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Cell Tissue Res. 1988 Sep;253(3):563-71.

Three-dimensional structure of endothelial cells in hepatic sinusoids of the rat as revealed by the Golgi method.

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Department of Anatomy, Faculty of Medicine, Tokyo Medical and Dental University, Japan.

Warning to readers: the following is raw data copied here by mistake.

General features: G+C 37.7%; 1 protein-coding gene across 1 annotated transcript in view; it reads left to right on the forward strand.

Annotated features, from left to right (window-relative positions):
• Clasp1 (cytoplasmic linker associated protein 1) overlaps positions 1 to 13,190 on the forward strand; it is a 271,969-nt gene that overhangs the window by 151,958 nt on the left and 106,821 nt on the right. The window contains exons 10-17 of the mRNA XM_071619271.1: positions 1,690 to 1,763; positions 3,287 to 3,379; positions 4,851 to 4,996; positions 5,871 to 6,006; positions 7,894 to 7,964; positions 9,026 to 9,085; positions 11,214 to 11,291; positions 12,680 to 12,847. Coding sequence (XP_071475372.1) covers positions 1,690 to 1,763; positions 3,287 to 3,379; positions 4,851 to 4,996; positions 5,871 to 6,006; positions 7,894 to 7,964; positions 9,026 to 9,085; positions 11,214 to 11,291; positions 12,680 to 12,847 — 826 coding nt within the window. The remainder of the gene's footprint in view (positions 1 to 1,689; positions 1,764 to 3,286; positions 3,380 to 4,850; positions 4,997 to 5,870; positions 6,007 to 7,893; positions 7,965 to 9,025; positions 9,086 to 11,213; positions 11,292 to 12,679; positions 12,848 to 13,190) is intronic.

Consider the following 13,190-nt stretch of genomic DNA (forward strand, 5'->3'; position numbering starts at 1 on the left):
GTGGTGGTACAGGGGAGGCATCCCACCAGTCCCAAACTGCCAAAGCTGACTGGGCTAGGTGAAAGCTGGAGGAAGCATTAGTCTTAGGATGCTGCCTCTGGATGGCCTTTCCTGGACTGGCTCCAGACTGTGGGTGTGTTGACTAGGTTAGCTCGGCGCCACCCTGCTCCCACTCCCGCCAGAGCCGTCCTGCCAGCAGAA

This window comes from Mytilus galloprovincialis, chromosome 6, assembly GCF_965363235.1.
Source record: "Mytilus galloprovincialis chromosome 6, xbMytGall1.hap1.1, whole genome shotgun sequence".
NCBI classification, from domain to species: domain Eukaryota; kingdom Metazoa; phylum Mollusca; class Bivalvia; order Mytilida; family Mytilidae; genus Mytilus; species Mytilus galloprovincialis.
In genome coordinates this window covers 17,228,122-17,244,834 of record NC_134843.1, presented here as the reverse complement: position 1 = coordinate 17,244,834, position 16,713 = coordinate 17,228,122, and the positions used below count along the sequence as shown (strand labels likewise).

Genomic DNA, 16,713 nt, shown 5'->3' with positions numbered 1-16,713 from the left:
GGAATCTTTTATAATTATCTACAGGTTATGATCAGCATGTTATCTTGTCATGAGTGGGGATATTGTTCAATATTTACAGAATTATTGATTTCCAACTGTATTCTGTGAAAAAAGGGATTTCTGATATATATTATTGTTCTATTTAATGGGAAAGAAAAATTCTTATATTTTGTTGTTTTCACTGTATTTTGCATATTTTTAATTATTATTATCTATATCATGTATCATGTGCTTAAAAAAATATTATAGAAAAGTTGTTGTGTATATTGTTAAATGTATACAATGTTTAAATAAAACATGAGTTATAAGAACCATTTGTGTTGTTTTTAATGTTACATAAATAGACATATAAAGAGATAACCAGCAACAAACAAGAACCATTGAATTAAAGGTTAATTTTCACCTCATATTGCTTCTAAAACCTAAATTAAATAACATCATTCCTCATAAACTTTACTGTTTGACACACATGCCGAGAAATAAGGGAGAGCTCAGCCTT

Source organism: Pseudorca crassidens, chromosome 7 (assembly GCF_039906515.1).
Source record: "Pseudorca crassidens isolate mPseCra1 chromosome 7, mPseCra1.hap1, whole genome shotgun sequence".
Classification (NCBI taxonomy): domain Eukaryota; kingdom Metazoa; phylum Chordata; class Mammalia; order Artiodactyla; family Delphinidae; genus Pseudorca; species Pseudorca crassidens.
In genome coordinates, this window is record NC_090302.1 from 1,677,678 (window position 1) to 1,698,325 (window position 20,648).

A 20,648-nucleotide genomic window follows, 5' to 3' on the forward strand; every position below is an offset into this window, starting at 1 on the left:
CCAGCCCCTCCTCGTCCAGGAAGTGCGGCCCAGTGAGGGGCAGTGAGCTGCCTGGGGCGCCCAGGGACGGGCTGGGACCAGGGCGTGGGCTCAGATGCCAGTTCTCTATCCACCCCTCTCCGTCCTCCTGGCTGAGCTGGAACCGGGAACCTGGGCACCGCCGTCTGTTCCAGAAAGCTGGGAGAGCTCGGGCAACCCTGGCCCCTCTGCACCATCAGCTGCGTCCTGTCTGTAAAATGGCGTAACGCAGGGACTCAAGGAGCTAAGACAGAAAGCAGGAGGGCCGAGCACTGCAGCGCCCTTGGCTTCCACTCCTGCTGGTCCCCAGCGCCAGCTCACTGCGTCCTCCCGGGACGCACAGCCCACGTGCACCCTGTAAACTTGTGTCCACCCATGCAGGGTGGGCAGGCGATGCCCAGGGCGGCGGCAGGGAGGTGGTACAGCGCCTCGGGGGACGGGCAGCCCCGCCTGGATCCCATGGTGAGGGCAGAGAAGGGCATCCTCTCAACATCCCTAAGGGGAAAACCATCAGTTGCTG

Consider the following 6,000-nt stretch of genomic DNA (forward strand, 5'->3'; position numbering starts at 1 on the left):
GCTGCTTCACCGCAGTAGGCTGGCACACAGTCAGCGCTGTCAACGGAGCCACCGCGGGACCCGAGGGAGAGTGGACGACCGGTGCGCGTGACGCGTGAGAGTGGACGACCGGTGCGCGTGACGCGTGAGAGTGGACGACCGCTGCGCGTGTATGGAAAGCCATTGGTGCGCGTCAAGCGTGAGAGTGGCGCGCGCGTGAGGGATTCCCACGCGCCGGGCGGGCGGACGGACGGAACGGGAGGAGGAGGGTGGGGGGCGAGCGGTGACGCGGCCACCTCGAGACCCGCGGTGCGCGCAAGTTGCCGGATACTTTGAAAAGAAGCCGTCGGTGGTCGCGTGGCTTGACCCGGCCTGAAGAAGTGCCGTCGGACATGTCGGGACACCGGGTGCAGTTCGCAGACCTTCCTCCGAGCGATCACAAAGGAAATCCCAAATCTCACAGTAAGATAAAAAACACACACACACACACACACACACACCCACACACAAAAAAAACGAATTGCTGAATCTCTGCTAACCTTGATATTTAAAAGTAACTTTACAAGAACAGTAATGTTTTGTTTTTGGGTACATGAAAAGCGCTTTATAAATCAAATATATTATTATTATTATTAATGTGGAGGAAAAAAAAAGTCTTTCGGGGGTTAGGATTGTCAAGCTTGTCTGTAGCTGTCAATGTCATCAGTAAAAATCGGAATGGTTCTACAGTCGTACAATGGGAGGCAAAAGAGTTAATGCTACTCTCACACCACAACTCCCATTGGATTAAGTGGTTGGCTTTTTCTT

The three-dimensional structure of endothelial cells in the hepatic sinusoids of the rat was studied by application of light- and electron microscopy on Golgi-impregnated specimens. A number of endothelial cells could thus be individually delineated throughout the hepatic lobules. The cytoplasm, showing heavy silver deposits, consists of two distinct areas, a thick and thin portion. The thick portion, issuing from the region of the perikaryon, branches and tapers toward the cell periphery. The thin portion, occupying the remainder of the cytoplasm, consists largely of highly fenestrated sieve plates. Some intralobular variation can be noted; the thick portion of the endothelial cells is well developed in the periportal zone, while the cells in the centrilobular zone are relatively rich in thin portions. In addition, the area of distribution of an individual endothelial cell is larger in the centrilobular sinusoids than in the periportal zone. Some endothelial cells also possess unique cytoplasmic processes projecting into the intercellular space between hepatocytes and connecting the sinusoidal walls of neighboring sinusoids. These processes may anchor the endothelial cells to the hepatic plates.

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